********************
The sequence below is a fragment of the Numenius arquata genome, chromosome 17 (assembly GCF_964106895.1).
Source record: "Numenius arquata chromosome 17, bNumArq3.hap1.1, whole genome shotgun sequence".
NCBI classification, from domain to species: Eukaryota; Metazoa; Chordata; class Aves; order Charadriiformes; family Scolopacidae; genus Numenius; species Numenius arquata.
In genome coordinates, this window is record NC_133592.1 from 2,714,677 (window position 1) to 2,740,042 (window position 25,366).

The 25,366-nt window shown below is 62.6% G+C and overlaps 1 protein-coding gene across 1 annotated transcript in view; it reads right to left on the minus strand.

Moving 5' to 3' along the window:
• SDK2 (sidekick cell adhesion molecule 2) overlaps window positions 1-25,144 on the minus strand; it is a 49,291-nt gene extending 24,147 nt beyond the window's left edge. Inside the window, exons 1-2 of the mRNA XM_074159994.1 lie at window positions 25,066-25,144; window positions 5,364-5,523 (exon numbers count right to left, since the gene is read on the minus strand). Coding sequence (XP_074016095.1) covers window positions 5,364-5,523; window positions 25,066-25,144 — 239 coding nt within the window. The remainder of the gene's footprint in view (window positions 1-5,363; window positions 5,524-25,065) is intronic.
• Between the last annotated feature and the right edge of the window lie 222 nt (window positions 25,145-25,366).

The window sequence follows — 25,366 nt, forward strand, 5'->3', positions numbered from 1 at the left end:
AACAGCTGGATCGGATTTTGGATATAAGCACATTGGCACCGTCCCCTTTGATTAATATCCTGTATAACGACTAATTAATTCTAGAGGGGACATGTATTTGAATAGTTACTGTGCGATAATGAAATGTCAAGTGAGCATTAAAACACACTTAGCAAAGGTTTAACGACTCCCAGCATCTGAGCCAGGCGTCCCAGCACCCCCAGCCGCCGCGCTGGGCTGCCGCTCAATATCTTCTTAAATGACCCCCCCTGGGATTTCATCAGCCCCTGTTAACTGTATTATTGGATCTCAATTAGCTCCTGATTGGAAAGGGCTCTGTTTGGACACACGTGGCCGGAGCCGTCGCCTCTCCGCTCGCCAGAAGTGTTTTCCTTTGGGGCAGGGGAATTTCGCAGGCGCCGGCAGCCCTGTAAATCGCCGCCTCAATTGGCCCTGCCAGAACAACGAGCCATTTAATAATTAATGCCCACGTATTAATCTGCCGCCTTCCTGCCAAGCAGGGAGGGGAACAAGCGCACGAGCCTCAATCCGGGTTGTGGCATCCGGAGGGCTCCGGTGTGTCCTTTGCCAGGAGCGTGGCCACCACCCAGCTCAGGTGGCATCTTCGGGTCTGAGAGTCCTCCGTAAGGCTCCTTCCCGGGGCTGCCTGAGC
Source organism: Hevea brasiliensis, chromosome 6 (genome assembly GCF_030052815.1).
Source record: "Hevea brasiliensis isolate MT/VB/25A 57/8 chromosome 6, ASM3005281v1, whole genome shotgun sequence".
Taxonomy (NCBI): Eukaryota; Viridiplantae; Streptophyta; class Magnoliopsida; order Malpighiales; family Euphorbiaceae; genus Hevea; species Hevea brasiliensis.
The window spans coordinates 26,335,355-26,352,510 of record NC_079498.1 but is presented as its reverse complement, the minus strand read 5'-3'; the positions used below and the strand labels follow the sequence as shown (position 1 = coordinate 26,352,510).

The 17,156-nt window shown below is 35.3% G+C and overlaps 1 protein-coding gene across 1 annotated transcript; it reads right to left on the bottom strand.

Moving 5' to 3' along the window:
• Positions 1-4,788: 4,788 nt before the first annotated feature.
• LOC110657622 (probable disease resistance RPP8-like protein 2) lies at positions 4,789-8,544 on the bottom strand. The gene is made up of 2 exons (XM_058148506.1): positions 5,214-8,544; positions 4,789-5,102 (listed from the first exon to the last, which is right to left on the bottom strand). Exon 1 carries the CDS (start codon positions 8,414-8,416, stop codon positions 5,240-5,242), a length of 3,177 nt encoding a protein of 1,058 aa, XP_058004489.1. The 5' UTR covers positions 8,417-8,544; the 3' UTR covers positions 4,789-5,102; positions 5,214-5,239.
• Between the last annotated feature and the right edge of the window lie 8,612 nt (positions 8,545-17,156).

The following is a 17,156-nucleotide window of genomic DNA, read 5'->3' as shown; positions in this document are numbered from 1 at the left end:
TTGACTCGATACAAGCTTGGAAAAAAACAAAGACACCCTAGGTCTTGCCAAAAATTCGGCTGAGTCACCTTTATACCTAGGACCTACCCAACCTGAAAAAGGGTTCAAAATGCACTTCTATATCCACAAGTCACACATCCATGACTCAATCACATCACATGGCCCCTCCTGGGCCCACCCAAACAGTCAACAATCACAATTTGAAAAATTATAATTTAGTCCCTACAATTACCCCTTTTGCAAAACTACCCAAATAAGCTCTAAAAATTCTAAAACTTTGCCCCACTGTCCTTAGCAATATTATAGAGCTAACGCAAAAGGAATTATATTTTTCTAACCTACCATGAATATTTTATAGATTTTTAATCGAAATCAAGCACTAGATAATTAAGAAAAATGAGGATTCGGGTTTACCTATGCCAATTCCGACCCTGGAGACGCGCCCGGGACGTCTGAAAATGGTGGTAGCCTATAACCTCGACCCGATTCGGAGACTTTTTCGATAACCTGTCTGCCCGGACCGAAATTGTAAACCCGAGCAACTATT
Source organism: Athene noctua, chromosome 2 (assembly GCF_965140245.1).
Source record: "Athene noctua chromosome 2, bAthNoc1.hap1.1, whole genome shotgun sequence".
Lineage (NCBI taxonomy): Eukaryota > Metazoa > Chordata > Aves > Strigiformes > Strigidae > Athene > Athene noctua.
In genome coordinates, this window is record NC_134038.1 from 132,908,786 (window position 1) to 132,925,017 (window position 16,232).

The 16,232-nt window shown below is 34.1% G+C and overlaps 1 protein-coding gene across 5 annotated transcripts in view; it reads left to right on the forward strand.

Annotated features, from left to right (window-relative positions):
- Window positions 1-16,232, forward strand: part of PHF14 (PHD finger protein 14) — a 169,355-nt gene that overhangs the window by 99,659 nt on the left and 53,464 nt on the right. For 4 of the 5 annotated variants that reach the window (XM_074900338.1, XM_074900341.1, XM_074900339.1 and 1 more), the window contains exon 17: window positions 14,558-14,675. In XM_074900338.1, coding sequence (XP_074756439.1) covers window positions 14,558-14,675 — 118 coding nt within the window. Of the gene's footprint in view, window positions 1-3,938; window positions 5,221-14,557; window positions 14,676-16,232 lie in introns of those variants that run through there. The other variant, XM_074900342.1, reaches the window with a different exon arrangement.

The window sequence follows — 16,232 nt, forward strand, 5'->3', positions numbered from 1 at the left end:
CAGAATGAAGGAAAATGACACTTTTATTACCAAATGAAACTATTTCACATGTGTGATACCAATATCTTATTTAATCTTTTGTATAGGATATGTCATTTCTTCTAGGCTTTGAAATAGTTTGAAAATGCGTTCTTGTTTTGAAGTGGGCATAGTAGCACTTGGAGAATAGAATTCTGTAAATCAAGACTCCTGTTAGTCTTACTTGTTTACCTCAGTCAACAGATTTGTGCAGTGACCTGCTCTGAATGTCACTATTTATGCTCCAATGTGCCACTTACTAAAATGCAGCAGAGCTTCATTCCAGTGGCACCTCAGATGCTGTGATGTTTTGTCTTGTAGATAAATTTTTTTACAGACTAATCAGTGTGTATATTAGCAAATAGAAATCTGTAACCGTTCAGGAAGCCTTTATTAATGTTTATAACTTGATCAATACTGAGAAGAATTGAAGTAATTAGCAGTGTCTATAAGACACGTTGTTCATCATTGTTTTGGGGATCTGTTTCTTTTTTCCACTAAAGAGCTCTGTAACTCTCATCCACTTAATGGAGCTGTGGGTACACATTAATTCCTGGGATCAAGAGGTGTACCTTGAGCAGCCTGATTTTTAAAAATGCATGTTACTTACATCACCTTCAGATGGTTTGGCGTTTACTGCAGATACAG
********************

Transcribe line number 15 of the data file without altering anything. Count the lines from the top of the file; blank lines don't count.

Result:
The 17,156-nt window shown below is 35.3% G+C and overlaps 1 protein-coding gene across 1 annotated transcript; it reads right to left on the bottom strand.